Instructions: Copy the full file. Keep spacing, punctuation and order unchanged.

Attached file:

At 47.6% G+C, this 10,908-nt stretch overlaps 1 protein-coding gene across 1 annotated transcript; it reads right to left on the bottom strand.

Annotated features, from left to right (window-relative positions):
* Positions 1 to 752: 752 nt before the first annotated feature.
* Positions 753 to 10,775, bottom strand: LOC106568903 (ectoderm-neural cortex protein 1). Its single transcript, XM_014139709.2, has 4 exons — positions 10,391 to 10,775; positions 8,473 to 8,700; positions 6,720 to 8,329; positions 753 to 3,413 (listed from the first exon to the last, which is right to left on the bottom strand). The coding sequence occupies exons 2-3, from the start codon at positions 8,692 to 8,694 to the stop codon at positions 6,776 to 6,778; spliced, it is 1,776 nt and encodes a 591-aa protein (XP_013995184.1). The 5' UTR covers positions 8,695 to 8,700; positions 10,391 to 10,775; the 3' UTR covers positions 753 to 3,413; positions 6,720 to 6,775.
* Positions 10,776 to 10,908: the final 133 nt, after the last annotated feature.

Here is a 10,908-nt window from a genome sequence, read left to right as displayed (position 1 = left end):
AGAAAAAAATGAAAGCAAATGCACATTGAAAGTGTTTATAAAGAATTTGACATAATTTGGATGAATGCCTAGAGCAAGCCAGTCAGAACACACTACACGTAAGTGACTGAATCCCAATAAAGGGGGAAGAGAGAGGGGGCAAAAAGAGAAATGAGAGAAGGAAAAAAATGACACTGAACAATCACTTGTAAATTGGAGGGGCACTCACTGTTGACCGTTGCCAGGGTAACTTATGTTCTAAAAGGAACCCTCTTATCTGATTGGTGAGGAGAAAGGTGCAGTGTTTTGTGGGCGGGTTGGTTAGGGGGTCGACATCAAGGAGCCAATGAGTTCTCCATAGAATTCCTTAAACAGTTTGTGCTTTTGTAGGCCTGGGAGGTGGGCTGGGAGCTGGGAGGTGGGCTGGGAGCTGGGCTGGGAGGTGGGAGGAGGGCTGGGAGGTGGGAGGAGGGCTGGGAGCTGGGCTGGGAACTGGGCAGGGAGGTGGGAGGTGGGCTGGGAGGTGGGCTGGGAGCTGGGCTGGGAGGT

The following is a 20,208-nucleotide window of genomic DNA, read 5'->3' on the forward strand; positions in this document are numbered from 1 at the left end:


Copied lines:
At 47.6% G+C, this 10,908-nt stretch overlaps 1 protein-coding gene across 1 annotated transcript; it reads right to left on the bottom strand.

Annotated features, from left to right (window-relative positions):
* Positions 1 to 752: 752 nt before the first annotated feature.
* Positions 753 to 10,775, bottom strand: LOC106568903 (ectoderm-neural cortex protein 1). Its single transcript, XM_014139709.2, has 4 exons — positions 10,391 to 10,775; positions 8,473 to 8,700; positions 6,720 to 8,329; positions 753 to 3,413 (listed from the first exon to the last, which is right to left on the bottom strand). The coding sequence occupies exons 2-3, from the start codon at positions 8,692 to 8,694 to the stop codon at positions 6,776 to 6,778; spliced, it is 1,776 nt and encodes a 591-aa protein (XP_013995184.1). The 5' UTR covers positions 8,695 to 8,700; positions 10,391 to 10,775; the 3' UTR covers positions 753 to 3,413; positions 6,720 to 6,775.
* Positions 10,776 to 10,908: the final 133 nt, after the last annotated feature.

Here is a 10,908-nt window from a genome sequence, read left to right as displayed (position 1 = left end):
AGAAAAAAATGAAAGCAAATGCACATTGAAAGTGTTTATAAAGAATTTGACATAATTTGGATGAATGCCTAGAGCAAGCCAGTCAGAACACACTACACGTAAGTGACTGAATCCCAATAAAGGGGGAAGAGAGAGGGGGCAAAAAGAGAAATGAGAGAAGGAAAAAAATGACACTGAACAATCACTTGTAAATTGGAGGGGCACTCACTGTTGACCGTTGCCAGGGTAACTTATGTTCTAAAAGGAACCCTCTTATCTGATTGGTGAGGAGAAAGGTGCAGTGTTTTGTGGGCGGGTTGGTTAGGGGGTCGACATCAAGGAGCCAATGAGTTCTCCATAGAATTCCTTAAACAGTTTGTGCTTTTGTAGGCCTGGGAGGTGGGCTGGGAGCTGGGAGGTGGGCTGGGAGCTGGGCTGGGAGGTGGGAGGAGGGCTGGGAGGTGGGAGGAGGGCTGGGAGCTGGGCTGGGAACTGGGCAGGGAGGTGGGAGGTGGGCTGGGAGGTGGGCTGGGAGCTGGGCTGGGAGGT

The following is a 20,208-nucleotide window of genomic DNA, read 5'->3' on the forward strand; positions in this document are numbered from 1 at the left end: